Read this new article on Cinema Before 1300 by Max Goldberg for Film Comment.



4.30 p.m. Program 1: Seasons and Stanzas
Followed by a discussion with the filmmakers

At age 21, Nathaniel Dorsky completed three sound films that announced his startling potential as a maker of poetic cinema and as a young adult coming to terms with adolescence in 1950s suburbia. Ingreen, A Fall Trip Home, and Summerwind explore an evolving consciousness of family, sexuality and childhood memories, both sensual and traumatic, in a lush articulation of plastic superimpositions and modulated time. His film practice was forever changed after Jerome Hiler gifted him a 100-foot roll, Fool’s Spring, in which Dorsky discovered the blossoming of life and film in a silent expression freed from description and narrative. After this first revelation and for the next five years, he pursued an open-ended, projectless film exploration, gathering material “comparable to a painter’s plein air sketchbook,” which he edited a decade later in Hours for Jerome, his first exploration of an “open form of montage” and a loving offering to his life partner.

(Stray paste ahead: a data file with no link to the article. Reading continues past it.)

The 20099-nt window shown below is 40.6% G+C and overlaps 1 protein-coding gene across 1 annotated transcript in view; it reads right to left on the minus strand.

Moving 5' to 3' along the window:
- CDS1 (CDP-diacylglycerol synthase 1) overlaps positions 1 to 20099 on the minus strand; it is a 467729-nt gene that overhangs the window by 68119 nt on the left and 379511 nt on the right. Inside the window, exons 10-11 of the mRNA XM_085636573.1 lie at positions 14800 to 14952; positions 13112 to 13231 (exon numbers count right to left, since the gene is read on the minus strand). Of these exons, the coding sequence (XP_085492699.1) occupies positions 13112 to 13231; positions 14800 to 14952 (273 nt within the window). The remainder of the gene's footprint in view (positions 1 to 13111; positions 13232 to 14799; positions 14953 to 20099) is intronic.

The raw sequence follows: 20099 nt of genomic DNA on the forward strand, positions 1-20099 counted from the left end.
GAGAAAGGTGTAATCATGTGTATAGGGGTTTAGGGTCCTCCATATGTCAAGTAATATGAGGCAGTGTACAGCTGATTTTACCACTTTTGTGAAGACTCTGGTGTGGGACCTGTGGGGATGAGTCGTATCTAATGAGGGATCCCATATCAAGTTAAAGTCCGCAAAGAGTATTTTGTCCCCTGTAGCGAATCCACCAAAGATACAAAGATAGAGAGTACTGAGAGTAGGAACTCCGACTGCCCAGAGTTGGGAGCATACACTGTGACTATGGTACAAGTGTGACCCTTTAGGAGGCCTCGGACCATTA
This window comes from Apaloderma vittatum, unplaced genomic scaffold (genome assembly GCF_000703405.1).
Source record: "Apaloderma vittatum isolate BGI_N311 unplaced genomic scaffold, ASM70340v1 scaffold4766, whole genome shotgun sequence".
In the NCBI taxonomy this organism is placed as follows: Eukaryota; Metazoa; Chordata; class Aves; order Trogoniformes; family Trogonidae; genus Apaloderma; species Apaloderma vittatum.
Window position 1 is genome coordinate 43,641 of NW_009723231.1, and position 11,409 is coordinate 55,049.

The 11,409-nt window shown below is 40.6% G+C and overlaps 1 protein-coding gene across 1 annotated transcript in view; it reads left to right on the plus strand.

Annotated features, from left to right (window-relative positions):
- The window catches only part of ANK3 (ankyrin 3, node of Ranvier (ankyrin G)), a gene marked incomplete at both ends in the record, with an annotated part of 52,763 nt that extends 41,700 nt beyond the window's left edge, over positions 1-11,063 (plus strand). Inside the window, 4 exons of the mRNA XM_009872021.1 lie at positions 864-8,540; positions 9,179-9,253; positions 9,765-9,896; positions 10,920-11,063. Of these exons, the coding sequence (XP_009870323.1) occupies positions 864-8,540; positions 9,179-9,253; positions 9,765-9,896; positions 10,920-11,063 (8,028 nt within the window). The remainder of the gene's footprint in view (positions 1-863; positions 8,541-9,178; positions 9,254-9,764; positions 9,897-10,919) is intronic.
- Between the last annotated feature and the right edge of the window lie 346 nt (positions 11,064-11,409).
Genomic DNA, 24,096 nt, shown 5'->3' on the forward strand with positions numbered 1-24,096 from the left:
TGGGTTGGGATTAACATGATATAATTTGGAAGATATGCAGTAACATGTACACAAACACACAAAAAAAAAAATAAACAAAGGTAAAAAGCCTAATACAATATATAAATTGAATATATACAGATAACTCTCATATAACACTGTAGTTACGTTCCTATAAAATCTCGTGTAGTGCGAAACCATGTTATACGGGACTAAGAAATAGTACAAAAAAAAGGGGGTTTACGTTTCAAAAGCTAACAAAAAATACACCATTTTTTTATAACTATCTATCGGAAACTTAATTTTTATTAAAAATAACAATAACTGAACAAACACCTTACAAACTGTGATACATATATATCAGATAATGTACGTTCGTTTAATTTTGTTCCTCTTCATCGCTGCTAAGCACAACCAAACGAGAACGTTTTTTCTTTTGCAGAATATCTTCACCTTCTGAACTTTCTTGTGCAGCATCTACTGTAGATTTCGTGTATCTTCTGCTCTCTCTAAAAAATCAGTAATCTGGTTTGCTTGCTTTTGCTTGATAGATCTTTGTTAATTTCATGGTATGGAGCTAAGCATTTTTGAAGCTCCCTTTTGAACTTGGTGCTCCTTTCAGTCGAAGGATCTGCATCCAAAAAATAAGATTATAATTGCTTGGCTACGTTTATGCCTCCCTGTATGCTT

7.00 p.m. Program 2: Flowers Pressed in a Book
With an introduction from Jerome Hiler

Although Jerome Hiler began filming in the early 1960s, for over thirty years he only showed his footage in fleeting assemblages meant for the privacy of home screenings. The three films in this program, edited between 2012 and 2016, integrate material from over forty years in a gracefully crafted visionary autobiography, as far from the anecdotal and diaristic as it installs itself at the core of the experiential. From the very first moving images he ever captured to present-day sights and plastic interventions, these films are a cascade of telescoped time and techniques (chiefly, the modulation of color, rhythm, filmed abstraction, superimpositions, and portraiture) through which the body and life of the filmmaker become affectionately visible.


4.00 p.m. Program 3: Breadth of Light
Followed by a discussion with the filmmakers